I will not be posting anything else this week as I observe Holy Week.  If you are looking for a place to renew your spirit come and join us at St. Mark's, or visit a place that is sacred to you.

Thursday, March 29, 2012

Bunnies and eggs...oh my!

On a recent trip to Santa Fe to see some exhibits,  "Illuminating the Word" and "Breaking the Rules"  we popped into what shall remain an unnamed store to gaze in amazement at the prices.  Who pays $525 for a t-shirt?  Someone must because this store has anchored a corner of the plaza for quite awhile.  I have to say my thrifty soul was horrified.  A sneak peek in that store window, showed a very good looking jacket at the not so modest price of $1,200.  It made this bargain hunter nervous just to walk through the door.

We did, however, have to stop by one of my favorite (and much more reasonably priced) shops, ACC, which is primarily a furniture and design store, to see what wonderful seasonal displays they had up for Easter.  I almost always buy a little something here, although this time I only admired things as I was so busy taking photos to show to you, I did not have time to decide on anything.  Besides, we had to rush off to see the Margarete Bagshaw show.  The afternoon was waning.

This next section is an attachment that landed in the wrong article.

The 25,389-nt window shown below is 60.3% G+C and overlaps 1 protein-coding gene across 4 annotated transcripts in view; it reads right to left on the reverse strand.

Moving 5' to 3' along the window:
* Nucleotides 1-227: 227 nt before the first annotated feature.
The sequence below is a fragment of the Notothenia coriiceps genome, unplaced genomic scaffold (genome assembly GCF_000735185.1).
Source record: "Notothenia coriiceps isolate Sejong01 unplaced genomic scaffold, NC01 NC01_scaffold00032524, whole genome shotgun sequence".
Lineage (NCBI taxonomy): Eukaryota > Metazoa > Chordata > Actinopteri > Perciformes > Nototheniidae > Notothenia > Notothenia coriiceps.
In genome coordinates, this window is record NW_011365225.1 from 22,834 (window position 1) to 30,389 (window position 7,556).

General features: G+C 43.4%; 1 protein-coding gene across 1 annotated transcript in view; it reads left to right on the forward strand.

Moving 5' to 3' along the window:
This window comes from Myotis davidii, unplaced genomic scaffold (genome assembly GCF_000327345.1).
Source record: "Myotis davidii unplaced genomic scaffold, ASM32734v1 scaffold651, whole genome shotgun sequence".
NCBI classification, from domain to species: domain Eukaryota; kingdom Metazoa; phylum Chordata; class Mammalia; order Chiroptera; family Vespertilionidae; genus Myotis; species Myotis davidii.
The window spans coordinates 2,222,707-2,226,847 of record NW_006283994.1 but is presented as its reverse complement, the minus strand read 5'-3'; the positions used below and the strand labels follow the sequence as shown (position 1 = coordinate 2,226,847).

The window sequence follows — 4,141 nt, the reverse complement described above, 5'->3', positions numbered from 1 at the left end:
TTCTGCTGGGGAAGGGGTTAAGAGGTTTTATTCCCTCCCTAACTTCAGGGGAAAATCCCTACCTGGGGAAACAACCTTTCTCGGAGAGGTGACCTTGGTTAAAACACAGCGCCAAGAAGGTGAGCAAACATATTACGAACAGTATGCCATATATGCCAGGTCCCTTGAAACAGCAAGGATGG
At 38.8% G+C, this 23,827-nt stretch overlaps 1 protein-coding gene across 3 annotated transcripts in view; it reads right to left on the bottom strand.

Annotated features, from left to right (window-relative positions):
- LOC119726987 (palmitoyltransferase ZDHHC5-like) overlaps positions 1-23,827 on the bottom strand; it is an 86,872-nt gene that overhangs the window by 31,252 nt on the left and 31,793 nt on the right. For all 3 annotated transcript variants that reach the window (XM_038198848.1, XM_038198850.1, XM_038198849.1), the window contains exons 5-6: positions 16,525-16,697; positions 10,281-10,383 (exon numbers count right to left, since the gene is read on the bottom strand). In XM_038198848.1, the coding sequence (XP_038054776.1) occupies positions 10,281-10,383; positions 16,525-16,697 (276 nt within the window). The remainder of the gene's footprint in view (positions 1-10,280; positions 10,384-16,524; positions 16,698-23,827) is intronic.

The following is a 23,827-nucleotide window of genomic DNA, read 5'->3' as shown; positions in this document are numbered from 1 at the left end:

Faux flowers and iron bunnies
Not sure I like the egg wreath, but love the faux flowers in the beautiful blue and white bowl.
My friend, Diane, loved this little writing desk.

I loved the blue and gold bird prints and framed pieces of IKAT fabric...
These turquoise jars
And this wonderful mirror
Easter table

Very versatile sectional couch.  Disappointed that the wonderful color on the wall is showing up pea green on my computer monitor.  Hope yours is more accurate.

Do you decorate for holidays?  I did decorate a lot when the children were at home, but now, not so much.  Please leave a comment below to let me know what you think about holiday decorations.

Tuesday, March 27, 2012

"Illuminating the Word" Exhibit

Last Friday, my sister, Rosalind, a close friend, Diane and I traveled the short distance from Albuquerque to Santa Fe to visit two museums for two very special exhibits.